## Info

The molar entropies of the participants in the reaction M + O2 = MO2 are shown in Fig. 9.2, which is a specialized version of Fig. 3.6. Note that the entropies of the solid forms of M and MO2 vanish at the absolute zero in temperature, as required by the Third law. Equation (9.11) does not apply at very low temperatures where CP becomes strongly temperature-dependent. The discontinuity in the curve for the metal M at ~ 600 K is due to melting.

Figure 9.2 shows that the entropy change of the reaction is dominated by the molar entropy of gaseous oxygen. This is so because the chaotic motion of molecules in the gaseous state is a much more highly disordered state than the regularity of a solid crystal, or even of a liquid. In addition, the entropies of the two condensed phase are very nearly equal, and so cancel in the reaction entropy change:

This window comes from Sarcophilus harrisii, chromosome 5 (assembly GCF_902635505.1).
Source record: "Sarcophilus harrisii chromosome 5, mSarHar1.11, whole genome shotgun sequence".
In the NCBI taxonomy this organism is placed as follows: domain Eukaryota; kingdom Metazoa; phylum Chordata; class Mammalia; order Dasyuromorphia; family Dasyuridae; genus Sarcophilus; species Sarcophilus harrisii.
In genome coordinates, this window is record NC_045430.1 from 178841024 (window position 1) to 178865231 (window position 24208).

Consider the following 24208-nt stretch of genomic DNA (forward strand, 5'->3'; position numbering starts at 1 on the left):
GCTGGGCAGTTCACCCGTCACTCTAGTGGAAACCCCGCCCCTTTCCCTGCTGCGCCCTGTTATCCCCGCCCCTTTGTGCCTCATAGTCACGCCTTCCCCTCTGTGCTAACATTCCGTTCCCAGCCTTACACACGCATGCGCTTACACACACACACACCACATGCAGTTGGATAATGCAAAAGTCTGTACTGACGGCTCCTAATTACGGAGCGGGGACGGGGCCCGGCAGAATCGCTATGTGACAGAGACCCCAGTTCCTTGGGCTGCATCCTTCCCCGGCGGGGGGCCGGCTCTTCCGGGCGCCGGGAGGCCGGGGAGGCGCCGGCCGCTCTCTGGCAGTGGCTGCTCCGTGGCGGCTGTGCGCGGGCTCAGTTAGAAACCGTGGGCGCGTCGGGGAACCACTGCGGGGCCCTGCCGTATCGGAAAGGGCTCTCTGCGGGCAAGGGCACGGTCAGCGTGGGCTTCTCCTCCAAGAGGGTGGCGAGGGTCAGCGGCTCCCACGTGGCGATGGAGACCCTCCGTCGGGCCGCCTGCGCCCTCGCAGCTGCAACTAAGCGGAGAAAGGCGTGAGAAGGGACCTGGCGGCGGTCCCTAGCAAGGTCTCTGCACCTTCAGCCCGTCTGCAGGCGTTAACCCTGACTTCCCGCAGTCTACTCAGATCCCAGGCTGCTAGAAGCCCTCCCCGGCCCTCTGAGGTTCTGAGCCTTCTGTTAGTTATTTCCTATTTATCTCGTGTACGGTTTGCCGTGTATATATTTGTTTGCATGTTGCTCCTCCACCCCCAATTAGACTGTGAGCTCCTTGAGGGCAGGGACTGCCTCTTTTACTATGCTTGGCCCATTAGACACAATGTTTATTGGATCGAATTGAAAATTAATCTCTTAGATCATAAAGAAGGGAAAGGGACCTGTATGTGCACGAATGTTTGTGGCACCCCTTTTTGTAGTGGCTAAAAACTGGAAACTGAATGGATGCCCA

This result illustrates a very useful rule of thumb regarding the standard entropy changes of any reaction:

The approximate magnitude and the sign of ASĀ° for any nonaqueous reaction can be estimated by ignoring the condensed phases and noting the number of moles of gaseous species in the product and reactants. Each of these species can be assigned an entropy of200 J/mole-K.

Fig. 9.2 Standard entropy change of the reaction M + O2 = MO2

Temperature, K

Fig. 9.2 Standard entropy change of the reaction M + O2 = MO2

Example: For O2 at 300 K, Eq (9.13) gives so = 152 J/mole-K. The value obtained from the O2 curve in Fig. 9.1 is ~ 190 J/mole-K. The discrepancy is due to the contributions of the internal modes of motion in the oxygen molecule, which are not accounted for in Eq (9.13).

Nonetheless, Eq (9.13) is close approximation to the total entropy of a gaseous species. This equation shows that the so varies only slowly with M and T. For the M + O2 = MO2 reaction, the rule of thumb gives ASo = -200 J/mole-K. Figure 9.1 shows that ASo varies from -180 J/mole-K at 298 K to -200 J/mole-K at 700 K.